Two weeks is a long time to travel and be gluten free. I really wish I had been able to post more, but the wireless connection at the hotel was not good. Too much waiting on pages to load while the beach was calling my name kept just didn't work well for blogging. So I thought I would just do a little recap of what I learned on this trip.
The most important thing I learned is to ask more questions. Do not assume things. For example, at the fair one day I found a baked potato vendor. I questioned them as to the type of toppings available. I wanted to get broccoli and mushrooms but wondered what type of seasoning they put on the vegetables. The vendor told me butter. So I took them at their word and ordered a baked potato (that I'm sure had been on steroids), with broccoli, mushrooms and sour cream. After I started to woof it down, the thought occurred to me that I had not inquired if the sour cream was real, pure or had any added ingredients. Also, the vendor told me butter was added to the vegetables, but to some people margarine is the same as butter and some margarine has wheat added. To me there is a huge difference between butter and margarine so when I tell someone butter, I mean butter. But not everyone is a food freak like me. I was fine and did not get sick, but I still did not ask enough questions.
Another example was the day I was on a quest for french fries. I just don't get them anywhere because of the whole dedicated frier issue. But I found this vendor that sold only burgers and fries. So I order some. Then I go to the greek booth to get some hummus to dip them in. Don't say yuck! It was really good. You should try it! So as I'm sucking down my fries and hummus, it dawns on me that sometimes they coat the fries in flour to make them crispier. I did not ask about that. Thinking cap gone.
So you know what happens when you play russian roulette, eventually you will come upon that bullet. And I did over a plate full of nachos. The third to the last day, my daughter, her friends and I were in La Jolla. We got really hungry and stopped at a mexican place. My first clue that this was not good was when I handed them my dinning card with my celiac warning, the chef even came out and told me he didn't think they could serve me a wheat free meal. I ask him about their corn tortilla chips and he said "sometimes" we fry chicken in the tortilla friers. So it was a gamble. With three starving girls looking at me, who did by the way say we could go somewhere else, I took the gamble. They were the best nachos I had ever had in my life, but by evening the stomach pain started. That evening we were to go to our favorite place for an ocean front dinner. I managed to eat a wonderful gluten free dinner the chef cooked at that restaurant, but I was miserable for the next couple days.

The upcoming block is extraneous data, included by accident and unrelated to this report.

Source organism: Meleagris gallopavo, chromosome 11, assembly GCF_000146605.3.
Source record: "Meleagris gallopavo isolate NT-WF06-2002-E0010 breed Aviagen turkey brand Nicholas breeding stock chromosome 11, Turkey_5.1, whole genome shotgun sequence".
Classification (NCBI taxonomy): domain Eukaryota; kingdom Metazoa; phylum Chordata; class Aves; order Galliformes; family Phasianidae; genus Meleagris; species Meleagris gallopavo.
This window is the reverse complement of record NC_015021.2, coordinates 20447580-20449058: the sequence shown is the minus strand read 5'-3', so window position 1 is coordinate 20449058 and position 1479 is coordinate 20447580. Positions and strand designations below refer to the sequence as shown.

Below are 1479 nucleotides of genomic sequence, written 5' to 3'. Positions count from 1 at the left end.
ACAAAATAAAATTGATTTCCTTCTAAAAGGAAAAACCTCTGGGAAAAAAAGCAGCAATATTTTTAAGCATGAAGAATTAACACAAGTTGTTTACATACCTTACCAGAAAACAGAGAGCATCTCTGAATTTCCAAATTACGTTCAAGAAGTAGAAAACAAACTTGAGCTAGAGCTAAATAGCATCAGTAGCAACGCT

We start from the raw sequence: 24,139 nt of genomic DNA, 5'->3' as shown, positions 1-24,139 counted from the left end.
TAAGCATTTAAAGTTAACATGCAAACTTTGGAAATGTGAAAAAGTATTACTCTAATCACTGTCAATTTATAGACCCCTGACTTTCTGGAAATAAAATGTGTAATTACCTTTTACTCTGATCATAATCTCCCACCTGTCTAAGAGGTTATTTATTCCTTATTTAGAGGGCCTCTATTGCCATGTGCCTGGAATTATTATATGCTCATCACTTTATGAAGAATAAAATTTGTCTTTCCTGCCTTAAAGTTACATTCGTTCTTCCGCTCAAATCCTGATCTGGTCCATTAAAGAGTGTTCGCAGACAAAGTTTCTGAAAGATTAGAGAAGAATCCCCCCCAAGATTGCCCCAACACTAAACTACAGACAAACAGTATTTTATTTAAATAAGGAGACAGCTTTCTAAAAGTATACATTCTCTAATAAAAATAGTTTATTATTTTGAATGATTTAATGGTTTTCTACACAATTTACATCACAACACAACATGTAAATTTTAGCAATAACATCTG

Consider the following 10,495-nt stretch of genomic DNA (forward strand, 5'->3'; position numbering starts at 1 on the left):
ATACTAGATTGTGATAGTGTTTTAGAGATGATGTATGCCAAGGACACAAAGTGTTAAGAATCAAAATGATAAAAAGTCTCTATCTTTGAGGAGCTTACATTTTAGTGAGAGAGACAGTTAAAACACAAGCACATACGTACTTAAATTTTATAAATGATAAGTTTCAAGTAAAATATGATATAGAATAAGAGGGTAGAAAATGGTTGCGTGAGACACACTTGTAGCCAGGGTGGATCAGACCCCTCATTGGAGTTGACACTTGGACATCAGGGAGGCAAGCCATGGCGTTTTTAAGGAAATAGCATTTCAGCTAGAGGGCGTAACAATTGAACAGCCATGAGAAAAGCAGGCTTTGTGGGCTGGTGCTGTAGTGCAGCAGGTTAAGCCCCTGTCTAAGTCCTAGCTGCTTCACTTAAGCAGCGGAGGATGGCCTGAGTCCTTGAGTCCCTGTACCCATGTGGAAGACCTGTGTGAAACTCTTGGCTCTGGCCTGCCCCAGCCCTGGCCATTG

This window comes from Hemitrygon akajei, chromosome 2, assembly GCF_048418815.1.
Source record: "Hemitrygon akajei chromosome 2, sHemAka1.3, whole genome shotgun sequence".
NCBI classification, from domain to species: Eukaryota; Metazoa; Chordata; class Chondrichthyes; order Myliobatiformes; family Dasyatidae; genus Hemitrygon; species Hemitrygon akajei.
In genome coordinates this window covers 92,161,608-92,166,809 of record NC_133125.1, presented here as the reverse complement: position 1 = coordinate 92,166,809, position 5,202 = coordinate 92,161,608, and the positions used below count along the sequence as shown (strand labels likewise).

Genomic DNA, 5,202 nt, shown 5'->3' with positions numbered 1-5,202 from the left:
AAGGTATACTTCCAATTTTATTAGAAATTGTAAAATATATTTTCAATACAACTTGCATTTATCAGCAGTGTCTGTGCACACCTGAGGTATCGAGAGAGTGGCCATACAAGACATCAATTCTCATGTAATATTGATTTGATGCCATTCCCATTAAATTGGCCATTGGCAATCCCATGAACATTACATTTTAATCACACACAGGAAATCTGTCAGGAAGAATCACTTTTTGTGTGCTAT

The next day we were supposed to go hear me and my daughter's favorite band and I barely was able to make it. The daughter ate beans with cheese and some nacho chips as well, but did not have the same outcome as she never did suffer any digestive symptoms prior to dianosis. It's very hard to tell when she has been glutened. Sometimes she will get a headache and feel tired. Occasionally she will have a stomach ache, but she lucked out here.
Eating out is so risky. But, I think it can be done. I learned a lot on this trip and I hope if you are new to living gluten free, you will learn those lessons from me. I also did do some things right. I learned to not depend on finding food in an airport. On our way to San Diego I did not pack dinner for myself, only some candy snacks. I forgot we would be in the airport at dinner time and I would have to eat there. I did manage to find some yogurt, but I was pretty hungry. So coming home I made sure I had a cheese sandwich, some almonds, dried fruit, and edamame.
It took us around 11 hours to get home, so I could have had other things to eat as well. I would always welcome ideas from others of things that could easily be bought and made with little preparation to take on an airplane.
I learned to make some pretty simple things from bagged, cleaned lettuce, cut veggie's, lunch meat, cheese, hummus, etc.
I felt the most comfortable eating out at nicer restaurants. Most nicer places seemed to have knowledgeable staff that were familiar with gluten free food although I still ran into some that thought potatoes were a no-no. Go figure. The fast food places are most risky, but I did manage to get to In and Out Burger and it was most delicious! I was so excited to be able to eat some fries from dedicated friers!
All in all I learned a lot. Ask more questions! Keep snacks with you so you are not staving and resort to eating something that might be riskey. I had so much fun hanging out with three teenage girls. We will return to San Diego next year and I will be even more prepared. Maybe some of you out there will give me some good ideas. My next adventure will be to Las Vegas in December. That will be interesting I'm sure. It's a fair convention. I will be able to get all the latest news of what new fried food on a stick I will be blessed to not be able to eat!